A new book captures the diverse array of art in plain sight in the Big Apple.
A new film captures the dynamic that has kept the Vignellis influential for more than six decades.
Roy G. Biv: An Exceedingly Surprising Book About Color offers trivia, insights, and opinions about hues.
For just $19.99, Jonathan Keats will sell you a one-pound lead bar that he says slows down time (by less than a nanosecond).
A new, large-format book captures the dawn of comics, when the medium had no rules and its messages were surprisingly irreverent.
"They looked so evil I had to draw them."
The passion and generosity of font fans helped save Wisconsin's Hamilton Wood Type when it was forced to leave its historic factory building.
Packaging for fake firearms from the '50 and '60s blended striking realism and cartoonish imagery—and, for people who grew up in the era, induces deep nostalgia.
Within hours of the attack, Françoise Mouly and Art Spiegelman went to work to create the famous black-on-black image—that almost didn't happen.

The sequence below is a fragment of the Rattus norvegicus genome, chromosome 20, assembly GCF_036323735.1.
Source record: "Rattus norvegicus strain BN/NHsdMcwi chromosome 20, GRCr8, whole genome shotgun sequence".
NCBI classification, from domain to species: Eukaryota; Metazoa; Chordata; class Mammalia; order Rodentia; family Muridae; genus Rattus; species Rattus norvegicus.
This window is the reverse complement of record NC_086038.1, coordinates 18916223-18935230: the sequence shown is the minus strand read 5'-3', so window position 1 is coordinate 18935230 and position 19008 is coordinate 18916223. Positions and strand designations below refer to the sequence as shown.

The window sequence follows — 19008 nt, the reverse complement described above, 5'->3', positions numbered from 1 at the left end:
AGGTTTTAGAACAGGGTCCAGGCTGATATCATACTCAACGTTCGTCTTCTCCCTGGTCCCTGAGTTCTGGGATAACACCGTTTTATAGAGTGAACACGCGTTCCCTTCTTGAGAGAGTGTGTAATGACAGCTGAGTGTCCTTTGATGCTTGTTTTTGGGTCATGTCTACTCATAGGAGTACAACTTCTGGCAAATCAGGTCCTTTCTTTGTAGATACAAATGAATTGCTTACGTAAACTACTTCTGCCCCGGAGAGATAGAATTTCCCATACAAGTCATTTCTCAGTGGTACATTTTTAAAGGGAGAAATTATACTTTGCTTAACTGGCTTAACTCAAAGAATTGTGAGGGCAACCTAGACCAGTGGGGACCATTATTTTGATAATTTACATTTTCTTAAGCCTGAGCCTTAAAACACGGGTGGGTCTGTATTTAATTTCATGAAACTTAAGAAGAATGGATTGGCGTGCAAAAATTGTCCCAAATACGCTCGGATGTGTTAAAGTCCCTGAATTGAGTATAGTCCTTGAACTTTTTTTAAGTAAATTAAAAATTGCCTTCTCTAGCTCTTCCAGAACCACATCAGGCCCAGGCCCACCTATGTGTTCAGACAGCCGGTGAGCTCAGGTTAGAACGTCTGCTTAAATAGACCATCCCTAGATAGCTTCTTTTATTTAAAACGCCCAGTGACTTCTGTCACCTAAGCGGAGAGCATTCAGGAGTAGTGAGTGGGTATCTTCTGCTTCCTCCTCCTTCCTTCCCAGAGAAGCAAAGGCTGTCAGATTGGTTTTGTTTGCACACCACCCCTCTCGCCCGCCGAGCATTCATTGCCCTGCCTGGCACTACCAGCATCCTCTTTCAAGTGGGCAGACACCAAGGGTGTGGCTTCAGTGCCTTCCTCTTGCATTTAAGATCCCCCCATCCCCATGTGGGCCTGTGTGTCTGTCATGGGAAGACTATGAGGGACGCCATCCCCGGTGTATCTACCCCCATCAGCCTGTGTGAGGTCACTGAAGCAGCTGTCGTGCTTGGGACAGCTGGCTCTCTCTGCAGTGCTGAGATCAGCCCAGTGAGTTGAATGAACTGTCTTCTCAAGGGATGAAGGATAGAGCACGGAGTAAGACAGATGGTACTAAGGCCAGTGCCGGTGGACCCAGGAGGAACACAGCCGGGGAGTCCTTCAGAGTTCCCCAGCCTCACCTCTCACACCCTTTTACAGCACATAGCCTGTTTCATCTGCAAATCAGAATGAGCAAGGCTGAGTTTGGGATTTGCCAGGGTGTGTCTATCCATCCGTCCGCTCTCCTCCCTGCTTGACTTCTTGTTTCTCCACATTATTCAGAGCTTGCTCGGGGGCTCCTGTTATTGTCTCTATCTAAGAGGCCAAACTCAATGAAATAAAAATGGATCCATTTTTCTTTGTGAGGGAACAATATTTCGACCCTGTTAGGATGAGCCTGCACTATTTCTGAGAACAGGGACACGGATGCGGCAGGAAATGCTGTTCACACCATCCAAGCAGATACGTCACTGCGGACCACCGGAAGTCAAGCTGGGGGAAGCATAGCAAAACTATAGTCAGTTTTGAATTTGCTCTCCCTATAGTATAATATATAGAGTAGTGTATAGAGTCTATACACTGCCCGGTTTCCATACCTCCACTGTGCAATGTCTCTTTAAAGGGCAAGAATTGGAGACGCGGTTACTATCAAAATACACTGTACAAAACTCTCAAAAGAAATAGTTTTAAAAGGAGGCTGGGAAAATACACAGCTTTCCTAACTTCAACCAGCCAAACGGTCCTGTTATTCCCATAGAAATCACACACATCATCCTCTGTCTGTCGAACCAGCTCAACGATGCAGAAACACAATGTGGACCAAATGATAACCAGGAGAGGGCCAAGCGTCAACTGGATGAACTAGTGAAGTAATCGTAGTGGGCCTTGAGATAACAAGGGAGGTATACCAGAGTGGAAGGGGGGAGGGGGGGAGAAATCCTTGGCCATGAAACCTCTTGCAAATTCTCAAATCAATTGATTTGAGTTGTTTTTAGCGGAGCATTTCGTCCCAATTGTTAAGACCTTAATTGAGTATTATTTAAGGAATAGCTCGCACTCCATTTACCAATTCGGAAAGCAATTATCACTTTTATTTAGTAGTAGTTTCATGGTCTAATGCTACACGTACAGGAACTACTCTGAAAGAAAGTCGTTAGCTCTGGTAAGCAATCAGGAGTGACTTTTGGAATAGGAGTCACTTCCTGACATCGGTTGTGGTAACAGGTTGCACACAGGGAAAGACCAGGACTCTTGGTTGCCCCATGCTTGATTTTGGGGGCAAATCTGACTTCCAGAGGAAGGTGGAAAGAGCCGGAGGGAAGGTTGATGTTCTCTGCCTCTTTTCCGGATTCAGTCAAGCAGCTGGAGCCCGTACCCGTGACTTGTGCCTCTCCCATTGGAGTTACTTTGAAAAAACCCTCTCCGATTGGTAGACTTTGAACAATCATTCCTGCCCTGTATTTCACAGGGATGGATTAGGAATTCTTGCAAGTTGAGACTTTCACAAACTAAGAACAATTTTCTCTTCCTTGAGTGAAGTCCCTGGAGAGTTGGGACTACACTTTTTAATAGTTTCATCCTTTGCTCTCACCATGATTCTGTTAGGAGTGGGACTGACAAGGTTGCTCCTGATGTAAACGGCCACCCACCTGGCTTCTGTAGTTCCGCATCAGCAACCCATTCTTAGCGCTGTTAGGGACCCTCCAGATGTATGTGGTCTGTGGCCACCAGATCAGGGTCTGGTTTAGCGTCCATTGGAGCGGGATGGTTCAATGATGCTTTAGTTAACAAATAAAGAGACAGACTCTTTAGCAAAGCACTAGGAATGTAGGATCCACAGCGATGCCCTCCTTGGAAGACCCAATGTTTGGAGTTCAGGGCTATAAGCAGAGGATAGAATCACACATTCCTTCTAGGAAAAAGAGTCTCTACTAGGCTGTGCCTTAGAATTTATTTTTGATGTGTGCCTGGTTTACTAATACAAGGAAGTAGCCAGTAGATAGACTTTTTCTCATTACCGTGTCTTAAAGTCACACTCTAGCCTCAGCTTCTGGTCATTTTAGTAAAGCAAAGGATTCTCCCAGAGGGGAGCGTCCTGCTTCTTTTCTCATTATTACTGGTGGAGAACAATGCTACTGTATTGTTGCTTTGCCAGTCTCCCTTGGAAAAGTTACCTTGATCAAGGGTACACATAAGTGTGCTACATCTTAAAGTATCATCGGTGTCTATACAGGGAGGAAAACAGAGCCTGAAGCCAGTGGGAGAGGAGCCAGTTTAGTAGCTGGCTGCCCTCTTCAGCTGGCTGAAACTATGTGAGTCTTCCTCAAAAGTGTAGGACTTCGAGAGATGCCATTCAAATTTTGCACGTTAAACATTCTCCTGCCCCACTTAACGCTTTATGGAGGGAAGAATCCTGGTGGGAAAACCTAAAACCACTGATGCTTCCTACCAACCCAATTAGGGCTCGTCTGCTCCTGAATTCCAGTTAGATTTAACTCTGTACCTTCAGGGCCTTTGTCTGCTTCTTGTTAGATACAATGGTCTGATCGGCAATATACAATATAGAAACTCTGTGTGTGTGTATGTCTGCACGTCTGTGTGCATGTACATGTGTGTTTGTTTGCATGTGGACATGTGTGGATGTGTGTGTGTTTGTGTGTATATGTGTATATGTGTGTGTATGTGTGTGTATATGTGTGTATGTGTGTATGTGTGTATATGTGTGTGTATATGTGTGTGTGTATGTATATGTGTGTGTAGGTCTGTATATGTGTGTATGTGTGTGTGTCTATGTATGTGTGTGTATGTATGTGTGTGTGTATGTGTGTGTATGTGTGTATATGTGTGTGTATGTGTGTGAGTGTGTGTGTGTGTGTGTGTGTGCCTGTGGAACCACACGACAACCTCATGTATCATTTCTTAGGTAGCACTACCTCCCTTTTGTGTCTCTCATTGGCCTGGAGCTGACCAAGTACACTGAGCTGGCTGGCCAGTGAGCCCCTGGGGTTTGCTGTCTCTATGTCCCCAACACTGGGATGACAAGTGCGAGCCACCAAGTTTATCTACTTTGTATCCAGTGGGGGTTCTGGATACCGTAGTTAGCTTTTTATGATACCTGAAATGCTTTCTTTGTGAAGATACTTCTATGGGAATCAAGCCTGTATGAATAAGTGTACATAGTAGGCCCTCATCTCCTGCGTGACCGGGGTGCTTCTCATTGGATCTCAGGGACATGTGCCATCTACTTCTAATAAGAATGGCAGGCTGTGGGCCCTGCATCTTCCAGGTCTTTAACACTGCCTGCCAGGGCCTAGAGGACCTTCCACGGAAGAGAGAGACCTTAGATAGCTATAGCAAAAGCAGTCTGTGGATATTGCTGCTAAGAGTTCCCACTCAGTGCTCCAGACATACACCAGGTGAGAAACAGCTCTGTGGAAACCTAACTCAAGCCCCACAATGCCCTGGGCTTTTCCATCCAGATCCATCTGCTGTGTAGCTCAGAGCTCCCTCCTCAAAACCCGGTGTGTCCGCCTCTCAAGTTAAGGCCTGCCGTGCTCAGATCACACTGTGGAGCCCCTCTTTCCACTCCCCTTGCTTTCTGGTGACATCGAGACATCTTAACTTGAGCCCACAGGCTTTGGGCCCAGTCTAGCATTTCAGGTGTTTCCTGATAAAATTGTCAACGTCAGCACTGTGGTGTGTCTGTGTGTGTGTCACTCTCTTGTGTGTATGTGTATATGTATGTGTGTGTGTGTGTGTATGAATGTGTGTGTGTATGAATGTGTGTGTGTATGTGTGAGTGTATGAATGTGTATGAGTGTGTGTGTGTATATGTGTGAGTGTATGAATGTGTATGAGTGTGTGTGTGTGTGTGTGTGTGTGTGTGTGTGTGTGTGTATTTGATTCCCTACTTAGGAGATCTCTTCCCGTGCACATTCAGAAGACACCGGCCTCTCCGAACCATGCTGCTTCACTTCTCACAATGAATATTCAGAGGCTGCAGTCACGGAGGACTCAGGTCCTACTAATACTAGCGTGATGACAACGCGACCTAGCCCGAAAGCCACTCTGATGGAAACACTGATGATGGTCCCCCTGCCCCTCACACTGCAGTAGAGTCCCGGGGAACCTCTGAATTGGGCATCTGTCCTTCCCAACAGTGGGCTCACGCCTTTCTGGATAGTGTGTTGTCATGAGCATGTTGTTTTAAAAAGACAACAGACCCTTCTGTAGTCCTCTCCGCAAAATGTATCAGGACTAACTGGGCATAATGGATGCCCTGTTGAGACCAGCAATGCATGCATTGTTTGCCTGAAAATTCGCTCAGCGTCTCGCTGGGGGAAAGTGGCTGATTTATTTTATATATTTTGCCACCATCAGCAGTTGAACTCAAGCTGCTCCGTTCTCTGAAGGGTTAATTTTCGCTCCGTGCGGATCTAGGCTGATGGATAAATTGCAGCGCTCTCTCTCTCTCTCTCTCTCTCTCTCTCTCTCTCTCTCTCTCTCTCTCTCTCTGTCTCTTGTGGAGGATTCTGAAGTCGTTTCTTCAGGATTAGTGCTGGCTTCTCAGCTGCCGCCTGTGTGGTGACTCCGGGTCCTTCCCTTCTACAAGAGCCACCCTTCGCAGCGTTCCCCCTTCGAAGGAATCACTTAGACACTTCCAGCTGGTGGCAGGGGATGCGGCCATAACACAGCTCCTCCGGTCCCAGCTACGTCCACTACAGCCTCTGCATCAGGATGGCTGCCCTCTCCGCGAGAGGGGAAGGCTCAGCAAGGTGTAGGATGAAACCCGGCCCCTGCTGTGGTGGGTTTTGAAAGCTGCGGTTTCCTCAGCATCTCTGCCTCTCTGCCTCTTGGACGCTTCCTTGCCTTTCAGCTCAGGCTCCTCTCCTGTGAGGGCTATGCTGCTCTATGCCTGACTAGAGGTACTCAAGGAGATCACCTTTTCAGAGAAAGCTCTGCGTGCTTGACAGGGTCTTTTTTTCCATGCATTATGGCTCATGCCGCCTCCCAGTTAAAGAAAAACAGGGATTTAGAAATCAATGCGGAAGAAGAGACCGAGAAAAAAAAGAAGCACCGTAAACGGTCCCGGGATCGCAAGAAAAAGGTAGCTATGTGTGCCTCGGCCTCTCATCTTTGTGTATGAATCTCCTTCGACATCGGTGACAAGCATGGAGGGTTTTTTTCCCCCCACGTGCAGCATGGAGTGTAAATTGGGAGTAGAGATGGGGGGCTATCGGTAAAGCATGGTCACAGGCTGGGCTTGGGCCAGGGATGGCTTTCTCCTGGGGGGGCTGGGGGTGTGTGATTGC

Under Bloomberg, Willy Wong has headed up an aggressive visual campaign to boost New York City's image abroad and at home.
Radical transparency comes to snack-wrapper design.
Type Only offers a dazzling, diverse history of images made with words.
"Make-do" repairs tell you about an item's owner, use, and times.
Each issue of Vintage is a pop-up book, treasure trove, and cultural-history course.
A new book documents the tradition, commerce, and politics of colorful bardas de baile.
Justin Schiller's extraordinary career as an art collector has his New York gallery divided down the middle: half illustrations from kids' books, half Chinese propaganda.
A new book shows how cities' Olympic facilities become eyesores—or essential.
A documentary shows how a 2010 design contest became "probably the largest non-Orthodox, non-Israel centered public expression of Jewish life in the history of New York."
An exhibit in Denver feels like the sculptor-painter-puppeteer-costume designer's coronation.
A new University of Pennsylvania exhibit reveals the ironies embedded in heroic portrayals of Africans and African-Americans in mass propaganda over the years.